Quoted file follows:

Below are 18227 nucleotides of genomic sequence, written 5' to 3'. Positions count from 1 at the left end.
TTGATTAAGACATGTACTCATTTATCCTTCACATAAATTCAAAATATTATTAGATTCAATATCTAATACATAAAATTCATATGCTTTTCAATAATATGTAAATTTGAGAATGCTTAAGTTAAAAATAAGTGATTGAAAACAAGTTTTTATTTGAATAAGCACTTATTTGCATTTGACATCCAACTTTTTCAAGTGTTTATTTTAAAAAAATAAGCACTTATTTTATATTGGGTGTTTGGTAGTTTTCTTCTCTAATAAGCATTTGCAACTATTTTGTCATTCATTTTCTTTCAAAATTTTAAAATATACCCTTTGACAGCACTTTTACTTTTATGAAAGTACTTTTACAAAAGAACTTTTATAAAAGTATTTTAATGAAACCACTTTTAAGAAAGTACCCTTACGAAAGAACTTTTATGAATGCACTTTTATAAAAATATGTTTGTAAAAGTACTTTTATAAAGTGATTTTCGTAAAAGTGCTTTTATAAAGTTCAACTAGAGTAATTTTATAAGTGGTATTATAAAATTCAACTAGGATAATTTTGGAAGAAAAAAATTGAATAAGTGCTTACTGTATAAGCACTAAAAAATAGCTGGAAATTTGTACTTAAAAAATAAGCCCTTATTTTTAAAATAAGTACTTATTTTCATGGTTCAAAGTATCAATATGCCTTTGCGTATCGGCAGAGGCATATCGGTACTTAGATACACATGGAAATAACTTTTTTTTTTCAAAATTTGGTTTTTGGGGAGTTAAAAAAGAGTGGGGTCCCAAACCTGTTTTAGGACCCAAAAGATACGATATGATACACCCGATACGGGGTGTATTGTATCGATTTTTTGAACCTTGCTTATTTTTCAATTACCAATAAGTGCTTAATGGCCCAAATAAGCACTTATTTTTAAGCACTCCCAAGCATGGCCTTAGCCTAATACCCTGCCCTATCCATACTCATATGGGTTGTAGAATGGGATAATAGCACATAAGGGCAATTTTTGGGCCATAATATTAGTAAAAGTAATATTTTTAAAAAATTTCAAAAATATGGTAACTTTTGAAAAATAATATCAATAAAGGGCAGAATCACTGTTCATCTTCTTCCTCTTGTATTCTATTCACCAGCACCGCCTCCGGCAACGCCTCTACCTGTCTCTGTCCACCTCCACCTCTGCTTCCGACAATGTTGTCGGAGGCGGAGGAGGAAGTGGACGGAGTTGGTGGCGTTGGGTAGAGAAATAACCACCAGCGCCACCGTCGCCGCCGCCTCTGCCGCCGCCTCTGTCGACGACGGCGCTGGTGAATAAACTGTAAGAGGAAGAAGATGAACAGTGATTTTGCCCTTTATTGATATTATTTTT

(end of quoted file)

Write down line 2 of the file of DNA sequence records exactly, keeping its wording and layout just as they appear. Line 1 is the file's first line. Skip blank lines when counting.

TTGATTAAGACATGTACTCATTTATCCTTCACATAAATTCAAAATATTATTAGATTCAATATCTAATACATAAAATTCATATGCTTTTCAATAATATGTAAATTTGAGAATGCTTAAGTTAAAAATAAGTGATTGAAAACAAGTTTTTATTTGAATAAGCACTTATTTGCATTTGACATCCAACTTTTTCAAGTGTTTATTTTAAAAAAATAAGCACTTATTTTATATTGGGTGTTTGGTAGTTTTCTTCTCTAATAAGCATTTGCAACTATTTTGTCATTCATTTTCTTTCAAAATTTTAAAATATACCCTTTGACAGCACTTTTACTTTTATGAAAGTACTTTTACAAAAGAACTTTTATAAAAGTATTTTAATGAAACCACTTTTAAGAAAGTACCCTTACGAAAGAACTTTTATGAATGCACTTTTATAAAAATATGTTTGTAAAAGTACTTTTATAAAGTGATTTTCGTAAAAGTGCTTTTATAAAGTTCAACTAGAGTAATTTTATAAGTGGTATTATAAAATTCAACTAGGATAATTTTGGAAGAAAAAAATTGAATAAGTGCTTACTGTATAAGCACTAAAAAATAGCTGGAAATTTGTACTTAAAAAATAAGCCCTTATTTTTAAAATAAGTACTTATTTTCATGGTTCAAAGTATCAATATGCCTTTGCGTATCGGCAGAGGCATATCGGTACTTAGATACACATGGAAATAACTTTTTTTTTTCAAAATTTGGTTTTTGGGGAGTTAAAAAAGAGTGGGGTCCCAAACCTGTTTTAGGACCCAAAAGATACGATATGATACACCCGATACGGGGTGTATTGTATCGATTTTTTGAACCTTGCTTATTTTTCAATTACCAATAAGTGCTTAATGGCCCAAATAAGCACTTATTTTTAAGCACTCCCAAGCATGGCCTTAGCCTAATACCCTGCCCTATCCATACTCATATGGGTTGTAGAATGGGATAATAGCACATAAGGGCAATTTTTGGGCCATAATATTAGTAAAAGTAATATTTTTAAAAAATTTCAAAAATATGGTAACTTTTGAAAAATAATATCAATAAAGGGCAGAATCACTGTTCATCTTCTTCCTCTTGTATTCTATTCACCAGCACCGCCTCCGGCAACGCCTCTACCTGTCTCTGTCCACCTCCACCTCTGCTTCCGACAATGTTGTCGGAGGCGGAGGAGGAAGTGGACGGAGTTGGTGGCGTTGGGTAGAGAAATAACCACCAGCGCCACCGTCGCCGCCGCCTCTGCCGCCGCCTCTGTCGACGACGGCGCTGGTGAATAAACTGTAAGAGGAAGAAGATGAACAGTGATTTTGCCCTTTATTGATATTATTTTT